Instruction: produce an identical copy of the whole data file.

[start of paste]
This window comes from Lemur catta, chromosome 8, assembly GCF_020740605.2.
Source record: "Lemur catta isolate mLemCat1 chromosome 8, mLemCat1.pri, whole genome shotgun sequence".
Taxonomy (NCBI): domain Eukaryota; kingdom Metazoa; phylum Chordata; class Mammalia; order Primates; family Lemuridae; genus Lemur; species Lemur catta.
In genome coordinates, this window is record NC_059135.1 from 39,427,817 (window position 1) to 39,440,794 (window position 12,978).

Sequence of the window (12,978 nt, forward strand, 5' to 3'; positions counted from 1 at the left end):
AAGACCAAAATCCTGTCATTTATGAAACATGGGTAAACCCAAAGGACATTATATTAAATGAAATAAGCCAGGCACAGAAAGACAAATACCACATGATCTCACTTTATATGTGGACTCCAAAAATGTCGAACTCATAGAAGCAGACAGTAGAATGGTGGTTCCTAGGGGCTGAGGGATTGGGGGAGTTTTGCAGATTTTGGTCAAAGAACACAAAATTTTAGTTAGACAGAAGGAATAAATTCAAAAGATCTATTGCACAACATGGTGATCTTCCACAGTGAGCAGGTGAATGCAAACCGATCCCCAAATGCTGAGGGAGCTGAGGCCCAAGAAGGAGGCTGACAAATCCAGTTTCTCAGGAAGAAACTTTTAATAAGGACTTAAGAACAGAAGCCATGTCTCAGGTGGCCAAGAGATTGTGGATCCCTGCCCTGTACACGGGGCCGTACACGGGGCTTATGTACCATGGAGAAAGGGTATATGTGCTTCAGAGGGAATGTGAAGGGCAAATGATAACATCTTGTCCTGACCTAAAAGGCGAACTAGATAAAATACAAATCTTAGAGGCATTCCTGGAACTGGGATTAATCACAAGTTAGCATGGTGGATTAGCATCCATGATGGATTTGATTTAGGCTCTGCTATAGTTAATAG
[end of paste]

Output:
This window comes from Lemur catta, chromosome 8, assembly GCF_020740605.2.
Source record: "Lemur catta isolate mLemCat1 chromosome 8, mLemCat1.pri, whole genome shotgun sequence".
Taxonomy (NCBI): domain Eukaryota; kingdom Metazoa; phylum Chordata; class Mammalia; order Primates; family Lemuridae; genus Lemur; species Lemur catta.
In genome coordinates, this window is record NC_059135.1 from 39,427,817 (window position 1) to 39,440,794 (window position 12,978).

Sequence of the window (12,978 nt, forward strand, 5' to 3'; positions counted from 1 at the left end):
AAGACCAAAATCCTGTCATTTATGAAACATGGGTAAACCCAAAGGACATTATATTAAATGAAATAAGCCAGGCACAGAAAGACAAATACCACATGATCTCACTTTATATGTGGACTCCAAAAATGTCGAACTCATAGAAGCAGACAGTAGAATGGTGGTTCCTAGGGGCTGAGGGATTGGGGGAGTTTTGCAGATTTTGGTCAAAGAACACAAAATTTTAGTTAGACAGAAGGAATAAATTCAAAAGATCTATTGCACAACATGGTGATCTTCCACAGTGAGCAGGTGAATGCAAACCGATCCCCAAATGCTGAGGGAGCTGAGGCCCAAGAAGGAGGCTGACAAATCCAGTTTCTCAGGAAGAAACTTTTAATAAGGACTTAAGAACAGAAGCCATGTCTCAGGTGGCCAAGAGATTGTGGATCCCTGCCCTGTACACGGGGCCGTACACGGGGCTTATGTACCATGGAGAAAGGGTATATGTGCTTCAGAGGGAATGTGAAGGGCAAATGATAACATCTTGTCCTGACCTAAAAGGCGAACTAGATAAAATACAAATCTTAGAGGCATTCCTGGAACTGGGATTAATCACAAGTTAGCATGGTGGATTAGCATCCATGATGGATTTGATTTAGGCTCTGCTATAGTTAATAG